“The Netherlands said ‘Whoa!'” he declared after his centre-right VVD party’s lead positioned him for a third successive term as prime minister, according to the BBC.
With nearly all votes counted, his party easily beat the anti-immigration Freedom party of Geert Wilders.
Fellow eurozone countries France and Germany also face elections this year.
The Dutch race was seen as a test of support for nationalist parties that have been gaining ground across Europe.
Mr Wilders insisted “the patriotic spring” would still happen.
The euro gained as the results pointed to a clear victory for the prime minister’s party.
With 95% of votes counted, the prime minister’s party had won 33 out of 150 seats, a loss of eight seats from the previous parliament.
The Freedom party was in second place on 20 seats, a gain of five, with the Christian Democrats (CDA) and the liberal D66 party close behind with 19 seats each.
The Green-Left party also did well, winning 14 seats, an increase of 10.
The Labour Party (PvdA), the junior party in the governing coalition, suffered a historic defeat by wining only nine seats, a loss of 29.
Turnout was more than 80%, the highest for 30 years, which analysts say may have benefited pro-EU and liberal parties.
“We want to stick to the course we have – safe and stable and prosperous,” Mr Rutte said.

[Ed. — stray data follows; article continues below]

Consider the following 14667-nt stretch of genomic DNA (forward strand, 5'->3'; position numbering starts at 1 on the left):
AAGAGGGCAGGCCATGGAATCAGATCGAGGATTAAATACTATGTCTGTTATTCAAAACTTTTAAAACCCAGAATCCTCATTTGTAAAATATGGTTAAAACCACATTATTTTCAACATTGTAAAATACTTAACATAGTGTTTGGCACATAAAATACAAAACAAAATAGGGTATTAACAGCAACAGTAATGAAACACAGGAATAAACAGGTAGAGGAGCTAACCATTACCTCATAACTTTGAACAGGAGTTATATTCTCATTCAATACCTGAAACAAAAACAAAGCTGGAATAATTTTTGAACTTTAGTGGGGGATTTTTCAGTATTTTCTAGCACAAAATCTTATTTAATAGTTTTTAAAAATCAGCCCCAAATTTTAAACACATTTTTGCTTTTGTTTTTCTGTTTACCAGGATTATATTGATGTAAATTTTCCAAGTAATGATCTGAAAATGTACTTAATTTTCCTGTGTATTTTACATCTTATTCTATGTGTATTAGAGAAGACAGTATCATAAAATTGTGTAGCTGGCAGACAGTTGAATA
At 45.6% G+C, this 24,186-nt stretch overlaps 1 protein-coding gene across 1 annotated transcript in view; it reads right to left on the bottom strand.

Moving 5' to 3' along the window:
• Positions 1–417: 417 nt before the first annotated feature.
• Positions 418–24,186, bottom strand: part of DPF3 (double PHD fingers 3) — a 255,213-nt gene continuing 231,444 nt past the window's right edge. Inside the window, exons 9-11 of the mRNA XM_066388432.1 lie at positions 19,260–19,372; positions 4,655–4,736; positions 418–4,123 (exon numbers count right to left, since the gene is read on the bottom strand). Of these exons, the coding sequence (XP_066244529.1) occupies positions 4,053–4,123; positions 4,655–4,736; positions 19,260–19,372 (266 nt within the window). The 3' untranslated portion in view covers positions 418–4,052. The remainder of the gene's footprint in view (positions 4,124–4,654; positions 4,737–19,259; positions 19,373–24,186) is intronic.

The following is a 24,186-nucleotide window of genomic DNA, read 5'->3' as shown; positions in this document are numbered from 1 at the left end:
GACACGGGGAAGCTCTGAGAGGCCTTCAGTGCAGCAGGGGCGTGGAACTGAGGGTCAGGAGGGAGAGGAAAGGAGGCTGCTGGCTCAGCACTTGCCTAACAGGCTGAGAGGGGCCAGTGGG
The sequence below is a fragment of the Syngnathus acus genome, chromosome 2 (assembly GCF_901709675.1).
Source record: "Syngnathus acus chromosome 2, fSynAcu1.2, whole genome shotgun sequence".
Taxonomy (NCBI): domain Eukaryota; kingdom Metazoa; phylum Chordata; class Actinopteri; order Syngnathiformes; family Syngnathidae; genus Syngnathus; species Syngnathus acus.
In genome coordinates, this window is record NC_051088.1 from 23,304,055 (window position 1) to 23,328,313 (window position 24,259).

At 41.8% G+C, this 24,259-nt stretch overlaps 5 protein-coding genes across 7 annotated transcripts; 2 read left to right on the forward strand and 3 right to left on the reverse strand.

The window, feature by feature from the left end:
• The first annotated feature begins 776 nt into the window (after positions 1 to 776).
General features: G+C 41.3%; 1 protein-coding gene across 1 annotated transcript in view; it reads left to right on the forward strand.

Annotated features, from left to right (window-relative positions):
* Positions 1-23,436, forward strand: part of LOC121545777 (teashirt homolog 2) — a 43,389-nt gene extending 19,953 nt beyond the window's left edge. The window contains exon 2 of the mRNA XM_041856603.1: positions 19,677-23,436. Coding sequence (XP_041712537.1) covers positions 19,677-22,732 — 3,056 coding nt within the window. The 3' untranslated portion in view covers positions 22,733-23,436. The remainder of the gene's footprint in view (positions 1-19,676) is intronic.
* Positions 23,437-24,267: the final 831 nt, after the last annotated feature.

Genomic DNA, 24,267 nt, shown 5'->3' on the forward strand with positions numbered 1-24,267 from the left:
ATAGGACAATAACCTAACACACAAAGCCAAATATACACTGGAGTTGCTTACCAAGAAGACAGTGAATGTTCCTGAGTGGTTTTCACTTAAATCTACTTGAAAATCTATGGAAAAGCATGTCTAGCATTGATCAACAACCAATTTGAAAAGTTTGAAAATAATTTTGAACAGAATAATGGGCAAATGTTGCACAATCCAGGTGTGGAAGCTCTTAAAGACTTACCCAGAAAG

France goes to the polls next month to elect a new president, with the far right National Front forecast to increase its vote dramatically.
In Germany, the populist Alternative for Germany (AfD) may win seats in parliament for the first time in September’s general election.
Mr Rutte’s victory was warmly greeted by other European leaders and politicians:
Weeks before the election, opinion polls forecast the PVV winning the biggest number of seats but Mr Wilders’ lead vanished as the vote drew near.
He had pledged to take the Netherlands out of the EU, close all mosques and ban the Koran.
He warned that Mr Rutte had “not seen the last” of him.
“It’s not the 30 seats I hoped for but we have gained seats,” he added. “This patriotic spring will happen.”
As parliamentary seats are allocated in exact proportion to a party’s vote share, the VVD will need to go into coalition with three other parties.
The VVD had ruled out a coalition with Mr Wilders’ PVV, but not with the Christian Democrats and D66, which are both pro-EU. It would still be several seats short of forming a government and would need further support from a fourth party.
Coalition talks could take weeks, or even months.